My body shivered from distress and humiliation. I slowly walked to the door, and no one came to help. Not a single person at the party wanted to look at me.

 

The door slammed behind me. I stood in front of her house, in sobs as the lights inside the house turned off again. The pains in my vagina burned and my gut felt a jabbing pain. Help was a far cry at this moment, because I wasn't sure if it was an emergency, a crisis, or a dream.

 

 "Papa, I am so sorry," I said, under my breath. Nobody could hear me. "I don't know what to do, Papa."

Drowsiness and fear made me feel so completely confused, and all of my intent to go home early was the only thing inside my head. Was this supposed to happen? Was this real?

 

"Is this rape?" I asked myself. I felt I was raped somehow, by someone.

 

The walk felt like a gauntlet in medieval times, with barbarians awaiting my death. Some men who looked familiar were in front of me, and I felt so lost and in defeat. I lost to temptations, to shame, to judgements, and was thrown out from the most desireable family in all of Silver Creek. One of the high schoolers from the party looked at my tank top, and looked to the ground in embarrassment. There were other high schoolers standing outside near the parked cars, whispering.

 

I was savaged out of the comfort of my being. As helpless as a dying queen, I lost control of my body, my soul, my mind.  Racing thoughts came to me, and I sobbed and sobbed. I felt my pockets, and my keys were there.

 

"I don't know what to do?" I told one of the familiar faces. He looked down. Their silence showed disgust towards me.

I kept walking, as my heart kept bleeding. I staggered to the Prius, and slowly sat myself inside the car. My microcosm of life was now brutally damaged.

 

"I have to drive to the ER," I said to myself. The human body was resilient and so was the human mind, but all these ideas must be theoretical. I felt dumb.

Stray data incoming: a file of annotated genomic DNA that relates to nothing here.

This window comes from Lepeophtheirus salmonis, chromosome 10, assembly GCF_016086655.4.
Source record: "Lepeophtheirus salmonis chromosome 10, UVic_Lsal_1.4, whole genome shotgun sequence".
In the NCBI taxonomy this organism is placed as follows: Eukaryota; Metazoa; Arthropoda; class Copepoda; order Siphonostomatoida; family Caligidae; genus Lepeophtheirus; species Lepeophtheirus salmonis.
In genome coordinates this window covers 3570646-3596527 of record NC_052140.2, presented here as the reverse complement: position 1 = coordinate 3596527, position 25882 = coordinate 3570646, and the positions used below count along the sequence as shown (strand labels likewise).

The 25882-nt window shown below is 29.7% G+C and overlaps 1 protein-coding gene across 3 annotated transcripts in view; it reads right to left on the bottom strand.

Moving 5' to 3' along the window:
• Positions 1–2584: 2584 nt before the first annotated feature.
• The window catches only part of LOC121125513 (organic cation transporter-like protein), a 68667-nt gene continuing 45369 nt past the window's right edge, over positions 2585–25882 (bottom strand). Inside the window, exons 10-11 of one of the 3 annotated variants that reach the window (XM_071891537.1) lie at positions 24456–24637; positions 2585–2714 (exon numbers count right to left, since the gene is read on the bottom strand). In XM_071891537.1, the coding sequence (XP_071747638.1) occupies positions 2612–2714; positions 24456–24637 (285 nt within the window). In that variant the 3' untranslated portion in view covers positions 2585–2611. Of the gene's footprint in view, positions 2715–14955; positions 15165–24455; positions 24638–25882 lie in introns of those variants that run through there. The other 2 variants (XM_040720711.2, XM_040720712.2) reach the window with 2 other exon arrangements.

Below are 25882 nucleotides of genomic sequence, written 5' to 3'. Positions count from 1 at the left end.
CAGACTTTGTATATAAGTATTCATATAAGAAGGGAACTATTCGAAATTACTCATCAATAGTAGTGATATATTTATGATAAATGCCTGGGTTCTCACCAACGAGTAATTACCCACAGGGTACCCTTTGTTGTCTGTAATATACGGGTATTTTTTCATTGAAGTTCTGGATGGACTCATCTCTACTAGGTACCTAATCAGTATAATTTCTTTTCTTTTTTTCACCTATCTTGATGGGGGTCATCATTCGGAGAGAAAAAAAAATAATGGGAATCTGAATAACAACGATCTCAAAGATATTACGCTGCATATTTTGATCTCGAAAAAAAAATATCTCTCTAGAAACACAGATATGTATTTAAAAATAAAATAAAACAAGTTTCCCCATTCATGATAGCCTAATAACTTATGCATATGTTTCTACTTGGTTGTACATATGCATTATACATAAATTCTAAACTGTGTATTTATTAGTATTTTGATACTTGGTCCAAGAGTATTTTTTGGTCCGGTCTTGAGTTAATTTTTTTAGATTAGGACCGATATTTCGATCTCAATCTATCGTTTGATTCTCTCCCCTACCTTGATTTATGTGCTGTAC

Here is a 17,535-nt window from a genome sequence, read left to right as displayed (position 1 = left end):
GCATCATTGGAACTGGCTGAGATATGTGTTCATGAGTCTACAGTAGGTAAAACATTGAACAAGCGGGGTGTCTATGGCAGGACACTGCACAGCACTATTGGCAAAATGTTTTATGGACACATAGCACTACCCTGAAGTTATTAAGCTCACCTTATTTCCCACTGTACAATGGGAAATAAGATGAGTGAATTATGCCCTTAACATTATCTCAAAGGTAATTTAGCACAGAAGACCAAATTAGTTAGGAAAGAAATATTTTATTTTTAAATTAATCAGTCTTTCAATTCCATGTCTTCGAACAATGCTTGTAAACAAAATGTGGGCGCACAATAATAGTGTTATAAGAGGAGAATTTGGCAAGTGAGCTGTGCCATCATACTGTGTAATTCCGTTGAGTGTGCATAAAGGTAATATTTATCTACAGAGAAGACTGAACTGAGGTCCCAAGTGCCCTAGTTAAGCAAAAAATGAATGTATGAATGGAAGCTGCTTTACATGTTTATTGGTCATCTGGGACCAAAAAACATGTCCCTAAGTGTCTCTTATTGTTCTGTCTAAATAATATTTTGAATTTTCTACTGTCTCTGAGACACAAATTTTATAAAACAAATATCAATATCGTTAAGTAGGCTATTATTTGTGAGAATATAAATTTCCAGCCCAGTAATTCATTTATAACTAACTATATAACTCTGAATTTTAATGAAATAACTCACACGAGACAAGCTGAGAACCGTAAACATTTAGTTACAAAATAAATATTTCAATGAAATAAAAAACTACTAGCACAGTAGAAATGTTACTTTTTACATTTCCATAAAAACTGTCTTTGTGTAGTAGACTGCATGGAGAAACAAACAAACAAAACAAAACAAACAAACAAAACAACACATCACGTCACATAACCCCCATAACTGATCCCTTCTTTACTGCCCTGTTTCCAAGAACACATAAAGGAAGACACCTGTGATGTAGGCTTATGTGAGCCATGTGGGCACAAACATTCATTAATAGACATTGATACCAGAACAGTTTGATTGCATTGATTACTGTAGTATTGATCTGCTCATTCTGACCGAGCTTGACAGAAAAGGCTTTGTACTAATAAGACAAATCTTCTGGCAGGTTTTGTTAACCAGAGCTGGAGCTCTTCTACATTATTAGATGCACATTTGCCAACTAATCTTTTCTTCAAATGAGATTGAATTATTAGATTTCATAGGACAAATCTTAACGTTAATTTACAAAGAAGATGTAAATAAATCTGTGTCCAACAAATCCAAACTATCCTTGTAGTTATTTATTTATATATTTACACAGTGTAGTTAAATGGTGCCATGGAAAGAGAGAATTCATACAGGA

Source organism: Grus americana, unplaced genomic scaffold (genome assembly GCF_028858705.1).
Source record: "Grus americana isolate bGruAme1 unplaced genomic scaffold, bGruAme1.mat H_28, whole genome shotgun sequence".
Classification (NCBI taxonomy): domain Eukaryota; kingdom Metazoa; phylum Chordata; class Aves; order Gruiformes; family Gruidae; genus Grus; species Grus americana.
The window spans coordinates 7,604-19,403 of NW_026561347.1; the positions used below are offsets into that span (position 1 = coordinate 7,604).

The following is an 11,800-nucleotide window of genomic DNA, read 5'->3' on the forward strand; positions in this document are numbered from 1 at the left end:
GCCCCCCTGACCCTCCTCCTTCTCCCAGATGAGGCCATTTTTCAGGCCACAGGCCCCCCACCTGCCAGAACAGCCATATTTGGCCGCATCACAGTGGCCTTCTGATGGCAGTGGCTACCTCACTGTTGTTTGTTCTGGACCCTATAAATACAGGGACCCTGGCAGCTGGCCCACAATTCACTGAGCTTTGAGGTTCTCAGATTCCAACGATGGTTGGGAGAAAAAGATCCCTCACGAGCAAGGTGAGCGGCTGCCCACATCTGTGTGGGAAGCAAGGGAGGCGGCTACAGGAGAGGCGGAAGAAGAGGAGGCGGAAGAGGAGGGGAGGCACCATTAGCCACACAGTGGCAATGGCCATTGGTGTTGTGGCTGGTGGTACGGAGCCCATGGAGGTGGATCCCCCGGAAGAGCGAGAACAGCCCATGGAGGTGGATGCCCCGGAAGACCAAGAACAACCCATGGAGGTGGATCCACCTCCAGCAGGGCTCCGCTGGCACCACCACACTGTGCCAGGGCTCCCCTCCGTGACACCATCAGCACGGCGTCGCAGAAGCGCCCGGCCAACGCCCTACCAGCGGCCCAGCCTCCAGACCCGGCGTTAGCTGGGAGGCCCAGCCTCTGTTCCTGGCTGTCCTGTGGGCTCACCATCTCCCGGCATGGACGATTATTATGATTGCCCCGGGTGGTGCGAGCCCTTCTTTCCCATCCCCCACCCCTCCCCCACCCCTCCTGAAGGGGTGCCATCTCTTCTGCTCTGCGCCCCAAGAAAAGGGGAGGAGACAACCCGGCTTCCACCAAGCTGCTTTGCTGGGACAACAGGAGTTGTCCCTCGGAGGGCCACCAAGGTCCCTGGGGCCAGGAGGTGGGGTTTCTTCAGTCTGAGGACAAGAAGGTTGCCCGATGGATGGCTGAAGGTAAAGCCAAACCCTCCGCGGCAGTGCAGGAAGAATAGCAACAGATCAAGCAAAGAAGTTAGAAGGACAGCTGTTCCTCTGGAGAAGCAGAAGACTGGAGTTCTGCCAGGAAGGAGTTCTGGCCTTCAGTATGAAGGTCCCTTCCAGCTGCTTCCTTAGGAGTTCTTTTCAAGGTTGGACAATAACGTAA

"I am so hurt. Please help me," I sobbed. I wailed inside the car in agony.

 

"Help! Someone help me!," I screamed inside the car. "Hospital! I need hospital! I was raped!"

There was nothing that could prepare me for this tragedy, not even the angels. I was a sole victim, in a house full of princes and princesses. I felt trashed.

 

I drove to the hospital, barely aware of street signs, and dodging incoming traffic. There must be a patrol officer who would ticket me, or so I hoped. But, none was around early in these hours.

 

I saw a light to the left, Silver Creek Hospital, as I swerved into the drive way. The front door looked empty of visitors, so I drove to the front of it and slowly walked in, hoping for some help.

     

"Please, help me," I said to the front desk volunteer, sobbing with my blurry vision as my head spun out of control. I waited for her to reply, but my vision faded to black and I slumped to the ground.

 

 

 

Chapter 5 – Ichabod

 

 

In peace and tranquility, I walked on soft grass inside this garden with birds serenading my thoughts. The tall trees soared to the skies as the clouds burned from the hot sun. I looked above me and the sunshine was tender, loving and constant. The stony path ahead was unscathed by the tall grass, it grew around it, and I wondered if such was possible with natural growth? What was this, I wondered? A dream or fantasy unheard of that puzzled me. The sun was a sign that beamed a bright journey ahead in my life, as my face enjoyed its glorious light. Ahead of me was a bench underneath a sequoia, and as I approached it, a voice boomed about me.